• And, a trickier question, what is its temporal extent--or, in other words, how long does it last? In this chain of events...
    Arrest - booking / charges - detention - setting bail - arraignment - preliminary hearing - pre-trial motions - trial - deliberation - verdict - allocution - sentencing - serving time - release from incarceration or punishment - reentering society.
    ... the resolution begins at the "charging" stage. But where does it end?
  • One can argue that the resolution concerns only those charged with violent felonies--and thus it only concerns everything from the charging stage to the verdict. After all, at that point (or at any point until charges are dropped), juveniles that are innocent are cleared of the charges. This would define the Aff ground much more narrowly, making privacy the primary difference in treatment. The Aff would argue that juveniles would have to be named in public records (and, most likely, in the media), since it's in the public's interest to know the identity of a potentially dangerous person. The Neg, of course, would argue that such a public accounting might ruin a juvenile's reputation for life, even if they're found innocent at trial.
  • If the resolution covers the entire process from charging through the rest of a juvenile's time in the justice system (whenever it ends), then punishment is part of the picture. In this case, is there a way for the Aff to at least minimize the likelihood that a 6-year-old is going to be thrown into The Hole in a maximum security prison?
  • Yes.
  • Since we're talking about the U.S. justice system, we have to include prosecutorial discretion and jury sympathy in the equation. It can be politically unfavorable for a prosecutor to aggressively go after juveniles; it can also be strategically difficult. In the face of arguments that juveniles have diminished responsibility, the Aff can turn the argument: that very fact keeps juries from viewing juvenile defendants as fully culpable, and so a jury that is faced with levying a maximum sentence on a 12-year old will act very cautiously.
  • What about the death penalty, or life without parole?
  • In the classic conception of crime, two elements are jointly necessary for someone to be culpable: the actus reus, or guilty action, and the mens rea, or guilty mind. A person who only thinks about murdering their enemy may have a guilty mind, but has not committed a guilty action, and is thus not culpable. Meanwhile, a demon-possessed madman who kills a random stranger may have committed a criminal action, but was unable to appreciate the distinction between right and wrong, and is thus not culpable. (Such a person may be incarcerated in a mental institution until the end of time, for others' safety, but that is the justifying reason, not their individual culpability.) We use similar logic to deny the death penalty to adults without the cognitive faculties to distinguish right and wrong.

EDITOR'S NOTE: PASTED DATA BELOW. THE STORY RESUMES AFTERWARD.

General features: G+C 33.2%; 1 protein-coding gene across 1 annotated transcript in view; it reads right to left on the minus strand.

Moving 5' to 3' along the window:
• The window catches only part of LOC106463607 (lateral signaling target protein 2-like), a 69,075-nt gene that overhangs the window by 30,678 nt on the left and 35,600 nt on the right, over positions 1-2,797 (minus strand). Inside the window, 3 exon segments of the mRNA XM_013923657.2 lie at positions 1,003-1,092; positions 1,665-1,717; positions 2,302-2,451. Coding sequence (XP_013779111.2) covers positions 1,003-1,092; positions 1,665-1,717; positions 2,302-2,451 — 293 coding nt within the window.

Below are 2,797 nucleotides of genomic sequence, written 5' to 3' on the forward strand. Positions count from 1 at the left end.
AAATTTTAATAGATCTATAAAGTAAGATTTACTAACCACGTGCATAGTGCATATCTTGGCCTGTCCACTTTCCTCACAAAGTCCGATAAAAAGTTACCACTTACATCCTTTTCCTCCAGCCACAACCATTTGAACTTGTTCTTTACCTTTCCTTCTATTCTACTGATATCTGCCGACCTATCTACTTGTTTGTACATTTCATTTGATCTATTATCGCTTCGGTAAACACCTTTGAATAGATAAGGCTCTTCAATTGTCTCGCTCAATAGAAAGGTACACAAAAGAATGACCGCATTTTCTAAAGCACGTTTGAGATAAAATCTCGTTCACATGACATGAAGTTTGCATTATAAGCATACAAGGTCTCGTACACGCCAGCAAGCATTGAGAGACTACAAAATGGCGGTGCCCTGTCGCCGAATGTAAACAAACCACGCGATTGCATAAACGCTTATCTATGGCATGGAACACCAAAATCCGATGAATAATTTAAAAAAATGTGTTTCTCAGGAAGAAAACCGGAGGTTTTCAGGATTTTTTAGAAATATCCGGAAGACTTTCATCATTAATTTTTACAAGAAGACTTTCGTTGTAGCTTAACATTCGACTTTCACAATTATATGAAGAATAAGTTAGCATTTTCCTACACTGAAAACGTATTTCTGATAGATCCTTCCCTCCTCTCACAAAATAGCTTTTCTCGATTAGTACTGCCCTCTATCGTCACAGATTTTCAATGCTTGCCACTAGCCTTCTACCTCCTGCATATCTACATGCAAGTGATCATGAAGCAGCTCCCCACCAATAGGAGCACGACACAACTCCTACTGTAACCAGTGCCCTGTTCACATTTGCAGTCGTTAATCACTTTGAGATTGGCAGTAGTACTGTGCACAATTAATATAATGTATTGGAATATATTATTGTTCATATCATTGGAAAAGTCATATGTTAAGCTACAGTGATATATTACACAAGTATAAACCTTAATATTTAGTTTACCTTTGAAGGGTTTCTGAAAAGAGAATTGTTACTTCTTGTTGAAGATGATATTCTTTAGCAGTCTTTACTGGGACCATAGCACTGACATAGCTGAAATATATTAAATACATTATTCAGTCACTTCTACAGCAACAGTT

• Why does mens rea matter? Because it seems tacitly unfair to punish someone for an accident, for circumstances beyond their control, for something they did not will of their own accord, or would have willed differently if they had been of sound mind.
  • Are juveniles fully capable--or, at least, capable enough--of distinguishing right and wrong?
  • If we were to punish actions regardless of will or mental state, what might happen?

Dec 8, 2010

comments are now moderated

I've turned on comment moderation. Sorry for the inconvenience; one spammer has been going crazy, and so we all have to suffer for a while.

Dec 5, 2010

definition of "violent felonies"

The January / February 2011 LD resolution asks us to consider treating as adults those juveniles who have been charged with "violent felonies."

In U.S. law, what constitutes a "violent felony?" We can look to federal statutes for the most widely applicable definition. According to Section 924(e)(2) of Title 18 of US Code (a section added under the Armed Career Criminal Act of 1984),
(B) the term "violent felony" means any crime punishable by imprisonment for a term exceeding one year, or any act of juvenile delinquency involving the use or carrying of a firearm, knife, or destructive device that would be punishable by imprisonment for such term if committed by an adult, that -
(i) has as an element the use, attempted use, or threatened use of physical force against the person of another; or